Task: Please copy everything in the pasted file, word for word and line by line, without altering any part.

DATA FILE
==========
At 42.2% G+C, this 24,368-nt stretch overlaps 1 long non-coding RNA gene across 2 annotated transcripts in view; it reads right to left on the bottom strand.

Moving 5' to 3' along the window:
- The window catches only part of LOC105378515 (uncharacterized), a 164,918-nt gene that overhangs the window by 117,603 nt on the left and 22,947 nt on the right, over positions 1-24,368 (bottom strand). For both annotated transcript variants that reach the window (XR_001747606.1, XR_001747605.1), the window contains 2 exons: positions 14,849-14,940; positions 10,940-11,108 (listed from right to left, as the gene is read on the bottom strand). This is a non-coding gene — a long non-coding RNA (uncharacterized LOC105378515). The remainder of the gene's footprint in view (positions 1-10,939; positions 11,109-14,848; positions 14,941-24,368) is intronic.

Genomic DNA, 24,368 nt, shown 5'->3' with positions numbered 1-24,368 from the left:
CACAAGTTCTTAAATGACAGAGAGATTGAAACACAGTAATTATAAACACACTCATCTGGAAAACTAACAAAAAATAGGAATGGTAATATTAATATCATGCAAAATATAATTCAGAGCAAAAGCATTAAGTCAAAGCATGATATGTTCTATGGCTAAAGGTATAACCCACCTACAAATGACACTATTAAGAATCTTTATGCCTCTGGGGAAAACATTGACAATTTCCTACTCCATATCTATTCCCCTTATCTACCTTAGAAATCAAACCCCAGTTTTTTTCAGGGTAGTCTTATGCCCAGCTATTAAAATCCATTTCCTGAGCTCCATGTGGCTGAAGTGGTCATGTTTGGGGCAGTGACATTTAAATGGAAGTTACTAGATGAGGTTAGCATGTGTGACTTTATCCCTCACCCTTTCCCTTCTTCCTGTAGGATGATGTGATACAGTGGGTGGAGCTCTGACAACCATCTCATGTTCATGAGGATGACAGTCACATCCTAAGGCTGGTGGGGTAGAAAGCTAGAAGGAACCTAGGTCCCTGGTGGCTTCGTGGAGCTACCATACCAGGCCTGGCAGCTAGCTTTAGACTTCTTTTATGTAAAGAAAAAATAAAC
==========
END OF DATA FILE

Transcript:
At 42.2% G+C, this 24,368-nt stretch overlaps 1 long non-coding RNA gene across 2 annotated transcripts in view; it reads right to left on the bottom strand.

Moving 5' to 3' along the window:
- The window catches only part of LOC105378515 (uncharacterized), a 164,918-nt gene that overhangs the window by 117,603 nt on the left and 22,947 nt on the right, over positions 1-24,368 (bottom strand). For both annotated transcript variants that reach the window (XR_001747606.1, XR_001747605.1), the window contains 2 exons: positions 14,849-14,940; positions 10,940-11,108 (listed from right to left, as the gene is read on the bottom strand). This is a non-coding gene — a long non-coding RNA (uncharacterized LOC105378515). The remainder of the gene's footprint in view (positions 1-10,939; positions 11,109-14,848; positions 14,941-24,368) is intronic.

Genomic DNA, 24,368 nt, shown 5'->3' with positions numbered 1-24,368 from the left:
CACAAGTTCTTAAATGACAGAGAGATTGAAACACAGTAATTATAAACACACTCATCTGGAAAACTAACAAAAAATAGGAATGGTAATATTAATATCATGCAAAATATAATTCAGAGCAAAAGCATTAAGTCAAAGCATGATATGTTCTATGGCTAAAGGTATAACCCACCTACAAATGACACTATTAAGAATCTTTATGCCTCTGGGGAAAACATTGACAATTTCCTACTCCATATCTATTCCCCTTATCTACCTTAGAAATCAAACCCCAGTTTTTTTCAGGGTAGTCTTATGCCCAGCTATTAAAATCCATTTCCTGAGCTCCATGTGGCTGAAGTGGTCATGTTTGGGGCAGTGACATTTAAATGGAAGTTACTAGATGAGGTTAGCATGTGTGACTTTATCCCTCACCCTTTCCCTTCTTCCTGTAGGATGATGTGATACAGTGGGTGGAGCTCTGACAACCATCTCATGTTCATGAGGATGACAGTCACATCCTAAGGCTGGTGGGGTAGAAAGCTAGAAGGAACCTAGGTCCCTGGTGGCTTCGTGGAGCTACCATACCAGGCCTGGCAGCTAGCTTTAGACTTCTTTTATGTAAAGAAAAAATAAAC